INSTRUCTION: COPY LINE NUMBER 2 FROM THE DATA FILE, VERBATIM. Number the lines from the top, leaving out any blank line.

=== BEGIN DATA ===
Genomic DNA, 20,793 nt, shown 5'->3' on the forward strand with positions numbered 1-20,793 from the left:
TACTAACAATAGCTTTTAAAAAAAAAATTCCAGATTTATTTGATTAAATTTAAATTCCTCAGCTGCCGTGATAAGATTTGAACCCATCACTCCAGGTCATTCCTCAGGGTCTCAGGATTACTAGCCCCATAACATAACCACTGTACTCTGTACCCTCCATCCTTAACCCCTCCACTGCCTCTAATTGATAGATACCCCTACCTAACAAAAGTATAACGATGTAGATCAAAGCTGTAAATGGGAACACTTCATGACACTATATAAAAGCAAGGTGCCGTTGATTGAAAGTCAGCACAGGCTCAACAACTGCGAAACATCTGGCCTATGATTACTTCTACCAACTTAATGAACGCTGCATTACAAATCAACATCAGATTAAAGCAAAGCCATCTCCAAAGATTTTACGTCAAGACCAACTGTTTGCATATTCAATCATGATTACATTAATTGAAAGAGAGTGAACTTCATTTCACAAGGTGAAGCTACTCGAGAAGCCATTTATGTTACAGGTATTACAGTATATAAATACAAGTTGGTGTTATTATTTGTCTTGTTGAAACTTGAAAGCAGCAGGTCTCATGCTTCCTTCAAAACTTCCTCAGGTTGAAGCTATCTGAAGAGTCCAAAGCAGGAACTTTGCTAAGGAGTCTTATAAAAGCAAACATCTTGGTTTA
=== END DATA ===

TACTAACAATAGCTTTTAAAAAAAAAATTCCAGATTTATTTGATTAAATTTAAATTCCTCAGCTGCCGTGATAAGATTTGAACCCATCACTCCAGGTCATTCCTCAGGGTCTCAGGATTACTAGCCCCATAACATAACCACTGTACTCTGTACCCTCCATCCTTAACCCCTCCACTGCCTCTAATTGATAGATACCCCTACCTAACAAAAGTATAACGATGTAGATCAAAGCTGTAAATGGGAACACTTCATGACACTATATAAAAGCAAGGTGCCGTTGATTGAAAGTCAGCACAGGCTCAACAACTGCGAAACATCTGGCCTATGATTACTTCTACCAACTTAATGAACGCTGCATTACAAATCAACATCAGATTAAAGCAAAGCCATCTCCAAAGATTTTACGTCAAGACCAACTGTTTGCATATTCAATCATGATTACATTAATTGAAAGAGAGTGAACTTCATTTCACAAGGTGAAGCTACTCGAGAAGCCATTTATGTTACAGGTATTACAGTATATAAATACAAGTTGGTGTTATTATTTGTCTTGTTGAAACTTGAAAGCAGCAGGTCTCATGCTTCCTTCAAAACTTCCTCAGGTTGAAGCTATCTGAAGAGTCCAAAGCAGGAACTTTGCTAAGGAGTCTTATAAAAGCAAACATCTTGGTTTA